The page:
No. 42.-report of Lieut. Col. Manning F. Force, Twentieth Ohio Infantry.
camp Shiloh, April 25, 1862.Captain: The Twentieth Ohio, under my command (Colonel Whittlesey commanding the brigade), arrived after dark from Adamsville at the camp of the Fifty-first Ohio near Pittsburg Landing. It was posted for the night on the northern slope of a ravine, and there lay on their arms in line of battle till morning. My picket, in taking post, encountered a mounted picket of the enemy, who hastily withdrew. Changing the position of the picket, at the beginning of dawn I went on the high land on the opposite side of the ravine with the lieutenant of the guard and there found one of the rebel pickets. Returning, the regiment took post as ordered by Colonel Whittlesey; Company D, Captain McElroy, was stationed in a log house outside of the extreme right and the other companies drawn in line in a slight hollow. The enemy promptly began fire with musketry and hollow shot, but soon ceased. The brigade then marched across the ravine in line; the Twentieth, on the left and in the rear as a reserve, advanced across an open field and into the woods, keeping to the right of the Second Brigade and at the extreme right of our army. Company A, Captain William Rogers, was sent in advance as skirmishers, and the brigade halted on the crest of a steep hill, where the enemy's guns, at 800 yards, opened an occasional fire upon us, but the men being kept lying down behind the crest, only one man (a private of Company K) was wounded. Under an order from Colonel Whittlesey bayonets were fixed and the regiment (with the Seventy-sixth) marched down the hill and along a valley filled with morass and almost impenetrable thicket toward the battery which had played upon us. This valley was evidently regarded as impracticable and as a sufficient defense. While in that position, however, some loud command drew attention and we were fired upon with spherical case shot. Only one (a private of company K) was wounded. The battery withdrew before we emerged upon high ground. Here we were halted near General Sherman's camp, while one of his brigades (Colonel Stuart's) filed by to take part in the very hot contest then raging in front. Company A, having taken two prisoners, here took its place in the battalion. Word coming to the brigade for assistance, we were marched by the flank to the right and then forward toward the firing. Just then, sharp firing suddenly breaking out still farther to the right, we were again marched by the flank to the right. Here, the Seventy-sixth being ordered to take place temporarily in  another brigade, the Twentieth continued alone. Approaching an open field and taking a prisoner, apparently stationed as a picket, a section of brass field pieces stationed there opened upon us with round shot and canister. The regiment marching steadily on with fixed bayonets, the enemy, after two or three rounds, limbered up and galloped off as we reached the inclosure. Captain William Rogers, of Company A, was struck in his shoulder and obliged to withdraw. No one else was struck. We were then ordered into the field, in order to take upon the flank a column of the enemy which was expected to retreat in that direction. While the battalion was here lying on the ground sharpshooters kept up a fire upon the field officers. I sent a detachment of Company A, who killed 1, captured 1, and dispersed the rest, and reported that the guns had withdrawn to a camp (camp of the Forty-sixth Ohio) and were then moving into a new position. The battalion was withdrawn from the field and ordered to lie flat upon the ground behind a three-railed fence. A severe and exceedingly well-aimed fire was opened upon u.s by the guns now placed in the woods across the open field. Muskets and bayonets at all exposed were bent and snapped off; my sword was struck, but the men were so well sheltered that but 1 was killed and 10 were wounded. The Twentieth forming the extreme right of the army and exposed to be flanked I changed front of the two right companies, making their right rest near a ravine at the rear and their left near the remainder of the battalion, and sent out a party of skirmishers and scouts, under command of First Lieutenant Ayres, now commanding Company A. This party sent in as prisoners 3 officers and 15 men. Three pieces of artillery brought up by Colonel Whittlesey putting an end to all contest at this quarter, the Twentieth took its place in the division, which was then formed into one line of battle, and thus advanced into the country some distance beyond the outer line of the encampment. Obtaining permission, I sent Company A, Lieutenant Ayres commanding, a mile in advance, to pick up stragglers of the enemy. He came upon a hospital filled with wounded rebels, attended by five rebel surgeons; saw a detachment of cavalry burning a large subsistence train, and was just deploying into the woods when he was recalled, in consequence of the order for the division to fall back within the lines for the night. One private slipped out of the ranks unobserved. With this excep tion every officer and man behaved admirably. Every order was executed as promptly and quietly as upon a parade ground. I can particularize only Maj. J. N. McElroy, for his valuable assistance in commanding the regiment, and First Lieut. L. N. Ayres, of Company A, for efficient service in handling skirmishers and scouts. A list of casualties and prisoners taken is appended.1 I am, captain, very respectfully, your obedient servant,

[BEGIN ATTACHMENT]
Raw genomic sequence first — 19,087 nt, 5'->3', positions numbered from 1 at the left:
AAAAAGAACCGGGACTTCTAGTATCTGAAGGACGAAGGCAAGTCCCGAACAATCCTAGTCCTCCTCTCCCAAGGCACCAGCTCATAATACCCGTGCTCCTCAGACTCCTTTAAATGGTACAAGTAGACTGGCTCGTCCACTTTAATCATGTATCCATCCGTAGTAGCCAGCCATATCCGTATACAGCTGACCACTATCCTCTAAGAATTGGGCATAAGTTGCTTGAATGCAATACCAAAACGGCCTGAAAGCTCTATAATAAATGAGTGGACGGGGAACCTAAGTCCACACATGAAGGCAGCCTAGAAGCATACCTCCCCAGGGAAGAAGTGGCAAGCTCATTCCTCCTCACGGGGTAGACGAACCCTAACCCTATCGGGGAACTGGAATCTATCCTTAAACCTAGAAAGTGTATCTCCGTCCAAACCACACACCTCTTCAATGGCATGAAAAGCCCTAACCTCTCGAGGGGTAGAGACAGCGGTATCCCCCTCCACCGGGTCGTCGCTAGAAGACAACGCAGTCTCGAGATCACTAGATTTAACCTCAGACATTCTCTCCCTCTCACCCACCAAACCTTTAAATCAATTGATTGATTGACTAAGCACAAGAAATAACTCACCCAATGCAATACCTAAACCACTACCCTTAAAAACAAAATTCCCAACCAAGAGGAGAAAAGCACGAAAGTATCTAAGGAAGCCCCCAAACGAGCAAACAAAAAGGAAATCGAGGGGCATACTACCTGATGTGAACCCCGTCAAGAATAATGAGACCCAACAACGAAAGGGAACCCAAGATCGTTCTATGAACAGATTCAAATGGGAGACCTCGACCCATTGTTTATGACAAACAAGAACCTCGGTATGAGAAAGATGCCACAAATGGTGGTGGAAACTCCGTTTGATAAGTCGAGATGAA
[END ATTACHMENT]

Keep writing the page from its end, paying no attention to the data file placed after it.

M. F. Foroe. Assistant Adjutant-General, Third Brigade, Third Division.